Beginning in the 1970s, Tucson, Ariz., was for IBM and its customers the birthplace and home of the world's most technologically advanced tape drives and storage control units, along with numerous other key information-handling products.
The origin of that stream of storage innovation is marked by IBM's purchase of 931 acres of land southeast of Tucson in 1969. The company's General Products Division (GPD), then headquartered in San Jose, Calif., and with a facility in Boulder, Colo., had grown to the point where it needed a new site to accommodate IBM's development and manufacturing of tape and mass storage products at a central location. Tucson well fit the bill. And by 1980, it would be IBM's 17th plant/lab site in the United States, and the company's first new facility since the site in Manassas, Va., was completed in 1968.
John Carter, GPD Tucson's first general manager, remembers. "Tucson had a number of advantages that made it attractive for a plant/lab site. It was located relatively near the GPD headquarters in San Jose. It had excellent educational institutions. The climate, housing and transportation were all good. And it was an attractive area for our people to live."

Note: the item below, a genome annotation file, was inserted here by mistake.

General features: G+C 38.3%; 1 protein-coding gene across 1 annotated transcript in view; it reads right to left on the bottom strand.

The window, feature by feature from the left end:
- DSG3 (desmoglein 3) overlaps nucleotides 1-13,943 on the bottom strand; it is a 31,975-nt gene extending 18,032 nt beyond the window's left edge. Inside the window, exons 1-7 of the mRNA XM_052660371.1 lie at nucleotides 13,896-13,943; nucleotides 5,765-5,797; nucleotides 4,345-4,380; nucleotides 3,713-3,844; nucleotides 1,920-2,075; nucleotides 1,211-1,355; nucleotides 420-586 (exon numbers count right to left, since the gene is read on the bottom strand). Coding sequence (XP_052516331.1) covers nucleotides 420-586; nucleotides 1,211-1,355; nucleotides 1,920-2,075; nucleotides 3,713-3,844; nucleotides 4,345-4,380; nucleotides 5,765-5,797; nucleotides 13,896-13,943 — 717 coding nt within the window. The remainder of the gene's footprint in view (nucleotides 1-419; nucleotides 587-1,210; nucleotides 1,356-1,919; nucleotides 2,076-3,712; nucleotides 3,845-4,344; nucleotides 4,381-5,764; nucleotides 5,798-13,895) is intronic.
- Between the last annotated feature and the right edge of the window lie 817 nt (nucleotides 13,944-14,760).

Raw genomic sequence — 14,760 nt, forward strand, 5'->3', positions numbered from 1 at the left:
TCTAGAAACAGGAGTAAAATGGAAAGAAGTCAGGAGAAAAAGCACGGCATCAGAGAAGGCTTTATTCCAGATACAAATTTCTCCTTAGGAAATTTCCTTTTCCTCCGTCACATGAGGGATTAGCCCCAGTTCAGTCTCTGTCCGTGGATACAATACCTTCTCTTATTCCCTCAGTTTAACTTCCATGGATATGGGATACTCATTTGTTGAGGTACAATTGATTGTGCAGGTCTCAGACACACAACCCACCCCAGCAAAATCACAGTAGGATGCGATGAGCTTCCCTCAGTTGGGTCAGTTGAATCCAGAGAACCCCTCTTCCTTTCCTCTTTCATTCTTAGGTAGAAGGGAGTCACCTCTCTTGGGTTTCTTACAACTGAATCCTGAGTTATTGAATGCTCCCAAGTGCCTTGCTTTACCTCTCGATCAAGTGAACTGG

IBM announced its decision to build a facility in Tucson on October 12, 1977. Ground was broken on March 21, 1978. Employees first began occupying the facility in August 1979. And 25 years ago -- three years after the announcement -- the site was officially dedicated on October 17, 1980.
Reference Room . Enjoy your tour.This exhibit celebrates the silver anniversary of that dedication and the site's subsequent quarter-century of achievements with a retrospective look at the early days of IBM Tucson -- both before that ceremony on a sunny October Friday in 1980 and in the years immediately thereafter -- together with a profile of the site today. You can begin your visit to IBM Tucson by entering the exhibit's